6. Several new products within two drug classes including a sodium-glucose co-transporter-2 (SGLT2) inhibitor and glucagon-like peptide-1 (GLP-1) receptor agonists improve CV outcomes as well as heart failure and progression of CKD. Importantly, within each drug class, the results have been heterogenous. Patients with ASCVD and diabetes were studied in the EMPA-REG OUTCOME trial, which compared the SGLT2 inhibitor empagliflozin to placebo in addition to standard medical treatment for diabetes. The trial demonstrated that empagliflozin significantly lowered the risk of CV mortality, CHF hospitalization, and all-cause mortality with a very modest reduction in HbA1c. The same benefits have not been demonstrated by other drugs in the same class. While the SGLT2 inhibitors may reduce the progression of CKD, they should not be used with more than mild CKD (e.g., avoid with estimated glomerular filtration rate [eGFR] <45 ml/min/1.73 m2).
  7. Among GLP-1 receptor agonists evaluated in ASCVD, liraglutide demonstrated an absolute risk reduction of 1.9% with a hazard ratio of 0.87 (95% confidence interval, 0.78-0.97; p = 0.01 for superiority) for the primary composite outcome of CV death, nonfatal myocardial infarction, and nonfatal stroke (major adverse cardiac events compared with placebo) and CHF. Several other GLP-1 receptor agonists have been evaluated that provide CV benefits, but taken together, the benefit is strongest with liraglutide.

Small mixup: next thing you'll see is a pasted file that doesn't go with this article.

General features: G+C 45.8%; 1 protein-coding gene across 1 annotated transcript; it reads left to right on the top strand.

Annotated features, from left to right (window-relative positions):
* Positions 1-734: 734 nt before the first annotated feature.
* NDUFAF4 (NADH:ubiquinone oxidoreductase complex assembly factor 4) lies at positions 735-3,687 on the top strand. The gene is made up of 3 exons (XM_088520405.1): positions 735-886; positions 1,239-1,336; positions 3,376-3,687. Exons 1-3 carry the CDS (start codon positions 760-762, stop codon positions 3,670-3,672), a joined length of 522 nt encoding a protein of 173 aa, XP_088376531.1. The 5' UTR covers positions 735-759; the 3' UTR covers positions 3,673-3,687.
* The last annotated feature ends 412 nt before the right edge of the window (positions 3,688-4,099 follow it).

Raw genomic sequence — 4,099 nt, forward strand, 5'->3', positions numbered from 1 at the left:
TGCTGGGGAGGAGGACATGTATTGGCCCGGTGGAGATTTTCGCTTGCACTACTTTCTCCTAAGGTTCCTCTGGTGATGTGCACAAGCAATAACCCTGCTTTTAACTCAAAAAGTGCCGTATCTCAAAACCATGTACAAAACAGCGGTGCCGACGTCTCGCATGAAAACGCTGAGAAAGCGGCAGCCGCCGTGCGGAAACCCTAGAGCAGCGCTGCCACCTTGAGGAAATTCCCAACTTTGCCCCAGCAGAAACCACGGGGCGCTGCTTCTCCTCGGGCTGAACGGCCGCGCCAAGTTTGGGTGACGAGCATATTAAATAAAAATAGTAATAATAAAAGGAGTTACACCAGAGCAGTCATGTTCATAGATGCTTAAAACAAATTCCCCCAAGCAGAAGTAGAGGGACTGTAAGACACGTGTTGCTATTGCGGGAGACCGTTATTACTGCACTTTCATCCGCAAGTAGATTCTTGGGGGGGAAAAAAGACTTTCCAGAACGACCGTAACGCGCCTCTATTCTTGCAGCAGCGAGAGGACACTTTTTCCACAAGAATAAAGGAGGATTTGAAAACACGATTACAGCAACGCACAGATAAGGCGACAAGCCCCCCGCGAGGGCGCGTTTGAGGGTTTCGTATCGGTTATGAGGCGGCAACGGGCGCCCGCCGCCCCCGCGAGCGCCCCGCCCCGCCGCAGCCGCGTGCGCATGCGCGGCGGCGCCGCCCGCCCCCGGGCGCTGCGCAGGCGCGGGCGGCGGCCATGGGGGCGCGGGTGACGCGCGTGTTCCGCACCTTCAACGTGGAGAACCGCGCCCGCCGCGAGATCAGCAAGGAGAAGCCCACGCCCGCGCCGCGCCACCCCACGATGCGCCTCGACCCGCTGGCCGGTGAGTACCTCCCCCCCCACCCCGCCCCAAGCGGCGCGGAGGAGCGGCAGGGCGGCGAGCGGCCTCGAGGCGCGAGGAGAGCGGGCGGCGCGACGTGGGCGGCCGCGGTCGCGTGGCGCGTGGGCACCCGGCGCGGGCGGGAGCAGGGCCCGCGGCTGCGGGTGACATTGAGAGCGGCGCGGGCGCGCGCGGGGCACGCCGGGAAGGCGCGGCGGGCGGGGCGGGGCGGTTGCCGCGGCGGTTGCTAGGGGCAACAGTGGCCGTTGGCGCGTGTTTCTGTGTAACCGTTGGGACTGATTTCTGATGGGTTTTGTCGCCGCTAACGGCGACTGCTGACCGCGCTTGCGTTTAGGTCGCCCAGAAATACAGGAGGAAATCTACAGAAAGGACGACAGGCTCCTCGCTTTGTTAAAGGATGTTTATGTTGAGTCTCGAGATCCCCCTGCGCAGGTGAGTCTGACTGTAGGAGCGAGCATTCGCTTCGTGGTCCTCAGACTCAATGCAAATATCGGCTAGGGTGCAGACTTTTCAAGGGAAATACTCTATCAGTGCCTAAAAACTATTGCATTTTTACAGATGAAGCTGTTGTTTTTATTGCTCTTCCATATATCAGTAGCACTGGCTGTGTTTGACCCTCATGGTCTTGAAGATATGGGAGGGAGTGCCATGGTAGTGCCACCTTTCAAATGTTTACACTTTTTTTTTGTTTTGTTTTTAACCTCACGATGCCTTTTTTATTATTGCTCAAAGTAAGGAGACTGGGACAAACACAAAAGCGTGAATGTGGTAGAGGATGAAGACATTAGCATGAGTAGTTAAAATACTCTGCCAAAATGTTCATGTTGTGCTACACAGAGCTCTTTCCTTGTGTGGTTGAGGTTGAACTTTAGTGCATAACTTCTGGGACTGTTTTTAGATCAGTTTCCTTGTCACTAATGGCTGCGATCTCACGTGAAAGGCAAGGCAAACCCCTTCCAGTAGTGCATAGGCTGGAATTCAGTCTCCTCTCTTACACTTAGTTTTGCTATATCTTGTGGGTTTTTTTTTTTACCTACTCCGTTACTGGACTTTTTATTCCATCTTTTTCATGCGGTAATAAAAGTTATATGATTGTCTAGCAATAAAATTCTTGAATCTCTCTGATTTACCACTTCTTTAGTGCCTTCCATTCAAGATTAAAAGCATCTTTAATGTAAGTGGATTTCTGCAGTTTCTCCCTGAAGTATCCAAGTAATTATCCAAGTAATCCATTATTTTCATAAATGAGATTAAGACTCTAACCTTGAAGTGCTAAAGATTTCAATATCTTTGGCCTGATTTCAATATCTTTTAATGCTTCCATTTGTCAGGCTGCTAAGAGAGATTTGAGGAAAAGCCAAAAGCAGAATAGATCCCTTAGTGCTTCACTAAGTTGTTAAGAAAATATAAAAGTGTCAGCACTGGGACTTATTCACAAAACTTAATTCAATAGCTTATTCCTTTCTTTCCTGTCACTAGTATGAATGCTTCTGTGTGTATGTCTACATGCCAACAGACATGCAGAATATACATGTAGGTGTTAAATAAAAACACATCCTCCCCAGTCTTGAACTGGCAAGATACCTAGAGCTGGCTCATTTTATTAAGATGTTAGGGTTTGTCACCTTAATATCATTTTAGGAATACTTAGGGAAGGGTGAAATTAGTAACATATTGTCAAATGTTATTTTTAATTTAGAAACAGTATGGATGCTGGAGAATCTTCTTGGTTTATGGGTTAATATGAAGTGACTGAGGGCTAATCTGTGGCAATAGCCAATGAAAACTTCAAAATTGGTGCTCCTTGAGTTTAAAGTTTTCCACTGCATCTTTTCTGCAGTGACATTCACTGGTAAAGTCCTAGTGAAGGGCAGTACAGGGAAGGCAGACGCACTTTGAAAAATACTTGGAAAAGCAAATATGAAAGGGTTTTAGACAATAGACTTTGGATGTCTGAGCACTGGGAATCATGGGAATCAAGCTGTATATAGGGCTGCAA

8. First-line treatment for glucose lowering in type 2 diabetes in ASCVD is lifestyle intervention with diet and exercise, and metformin is the drug of first choice. If patients have historic or recent evidence for ASCVD, SGLT2 inhibitors or GLP-1 receptor agonists with proven cardiovascular benefit are recommended as an early part of glycemic management. If HbA1c remains above target, further intensification in ASCVD can be the addition of the other class with proven CVD benefit, a dipeptidyl peptidase-4 (DPP-4) inhibitor if not on GLP-1 receptor agonist.
  9. If CHF predominates with adequate eGFR, use a SGLT2 inhibitor with evidence of reducing CHF, or a GLP-1 receptor agonist. If CKD predominates, use metformin with dose adjustment and add a GLP-1 receptor agonist, but with caution in end-stage renal disease patients. Thiazolidines should be avoided in CHF. If necessary in CHF, add a DPP-4 inhibitor (gliptin), but not saxaglipitin, which has been shown to increase CHF.

Clinical Topics: Diabetes and Cardiometabolic Disease, Dyslipidemia, Geriatric Cardiology, Heart Failure and Cardiomyopathies, Prevention, Atherosclerotic Disease (CAD/PAD), Acute Heart Failure, Heart Failure and Cardiac Biomarkers, Diet, Exercise, Hypertension, Smoking

Keywords: Atherosclerosis, Coronary Artery Disease, Diabetes Mellitus, Type 2, Diet, Dipeptidyl Peptidase 4, Dyslipidemias, Exercise, Frail Elderly, Glomerular Filtration Rate, Glucose, Hemoglobin A, Glycosylated, Heart Failure, Hyperglycemia, Hypertension, Hypoglycemia, Kidney Failure, Chronic, Life Style, Metformin, Metabolic Syndrome X, Mutation, Nutrition Therapy, Obesity, Primary Prevention, Quality of Life, Renal Insufficiency, Chronic, Risk Factors, Smoking, Smoking Cessation, Stroke, Thiazolidines, Weight Gain, Weight Loss